Along with chivalry, I also have a fair amount of people in my life who are dealing with PTSD issues.  I would not say those two things are mutually exclusive. While post traumatic stress is not limited to those who served in the military, the people I am talking about are those who have. 

I would love to tell you more about what they go through, but the stories are not my stories to tell and I don’t think they would ever let me share.  I haven’t asked. 

As I have done with many things that are painful for me, I buried my head in the sand on this issue too.  Neither my husband nor I are much for chit chatting about what sucks or what hurts.  We are much more the type to deal alone and silently. There are lots of reasons for that.  Not wanting to burden others is the biggest, but also not wanting to feel the pain ranks right up there.  I have said it many times, these past 15 months has taught me the value in sharing and the healing in doing so. I do think there is a danger in staying in a place too long and reliving the event over and over to the point that one is not moving on, but instead anchoring themselves in that memory.  Not good.  There is a balance.  Finding that balance can be hard.  Recently I have become more and more involved with those dealing with PTSD. Contributing in some positive way to their healing has become a bit of an obsession of mine.

I wanted to share with you the Facebook page of some Army Wives that are reaching out and fighting for the lives of their husbands. Again let me say, I realize that PTSD is not a male issue.  We also have many women serving our country and paying a high price as well, but this group was started by a frustrated wife who’s husband was not getting the care he needed.  The woman was so angry that she said “maybe if I ran naked in front of the general’s building, maybe then someone would pay attention to me”.  Upon further reflection she decided that might not be the best idea, so instead she posted a picture of her “bare” body on facebook and from there a movement was born.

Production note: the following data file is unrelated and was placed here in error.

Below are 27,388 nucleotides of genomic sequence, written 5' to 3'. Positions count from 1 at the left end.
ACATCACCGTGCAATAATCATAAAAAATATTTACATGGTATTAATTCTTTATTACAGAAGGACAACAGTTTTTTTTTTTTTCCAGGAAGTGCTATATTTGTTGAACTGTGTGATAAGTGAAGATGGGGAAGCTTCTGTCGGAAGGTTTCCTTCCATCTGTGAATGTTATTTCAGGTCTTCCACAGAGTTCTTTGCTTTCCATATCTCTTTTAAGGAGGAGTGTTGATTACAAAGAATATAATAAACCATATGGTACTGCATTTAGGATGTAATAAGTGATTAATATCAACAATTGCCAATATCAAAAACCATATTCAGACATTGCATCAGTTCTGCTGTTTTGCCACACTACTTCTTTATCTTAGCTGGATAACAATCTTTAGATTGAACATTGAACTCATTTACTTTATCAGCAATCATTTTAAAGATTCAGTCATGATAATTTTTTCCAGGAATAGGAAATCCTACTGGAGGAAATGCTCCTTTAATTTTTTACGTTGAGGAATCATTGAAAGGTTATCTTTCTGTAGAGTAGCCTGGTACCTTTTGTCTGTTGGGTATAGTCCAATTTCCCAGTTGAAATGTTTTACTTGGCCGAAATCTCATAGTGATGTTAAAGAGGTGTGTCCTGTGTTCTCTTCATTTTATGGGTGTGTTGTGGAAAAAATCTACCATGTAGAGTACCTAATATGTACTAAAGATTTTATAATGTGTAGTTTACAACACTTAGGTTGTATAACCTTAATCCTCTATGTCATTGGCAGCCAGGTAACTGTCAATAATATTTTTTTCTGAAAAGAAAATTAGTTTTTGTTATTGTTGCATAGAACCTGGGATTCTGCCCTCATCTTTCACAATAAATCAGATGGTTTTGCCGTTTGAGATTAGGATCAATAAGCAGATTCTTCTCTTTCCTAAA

I also wanted to share a video I saw over at BLACKFIVE.  The video is by a former soldier who became a film maker.  The video is about his journey with PTSD.  There are several flashback scenes that some might find difficult to watch, so be warned.

14 thoughts on “PTSD

  1. PTSD is such a complex issue. For my era of vet it was used as a weapon against returning vets to frame the argument of the crazy, psychopathic Viet Nam vet. The whole “war is bad”, “vets are bad” POV of the late 60s and 70s. We all pretty much dealth with it on our own – still do for that matter.

    Today the military seems walk mighty close to the edge of declaring a struggling vet as “mentally ill” rather than simply dealing with the realities of war. There is a tremendous difference between the two. Many time our vets are not being served at all.

    And, for some today – as in my time – PTSD can almost become a refuge from the real world. It’s easier to linger in pain than to “return” to the world.

    I admire women (and men) who love their loved one through this journey. I was blessed with such a woman. I pray that every struggling vet finds such a person in their life.

    • You make so very good points. It’s a fine line. I will say that in general I don’t think people know how to heal. It seems like the majority of folks either stuff it and develop some very unhealthy ways of coping or just stay in a perpetual state of “victim”. I know people who have been divorced for years and years and have yet to move on. They are as angry and bitter as they were 6 years ago…maybe more so.

      Healing takes effort just like anything else one wants to accomplish.

  2. Hmm… seems to me we could take all that money DHS is no longer gonna need because they refuse to do their job and protect the border and give it to the VA and our vets. Actually, I’ve never understood why taking care of our veterans falls behind the funding priority of things like arts and humanities and franking privileges and booze cruise for the GSA, etc…

  3. Being raised by a mother with munchausen syndrome, then married off to an abusive man, I had flashbacks that leave me paralyzed. I want to dive for cover, but everyone around me is acting so normal, that I know I can’t react. Trying to act normal (during imagined threats of eminent danger) is the hardest part. I’m a better actress than any of those dits in Hollywood.

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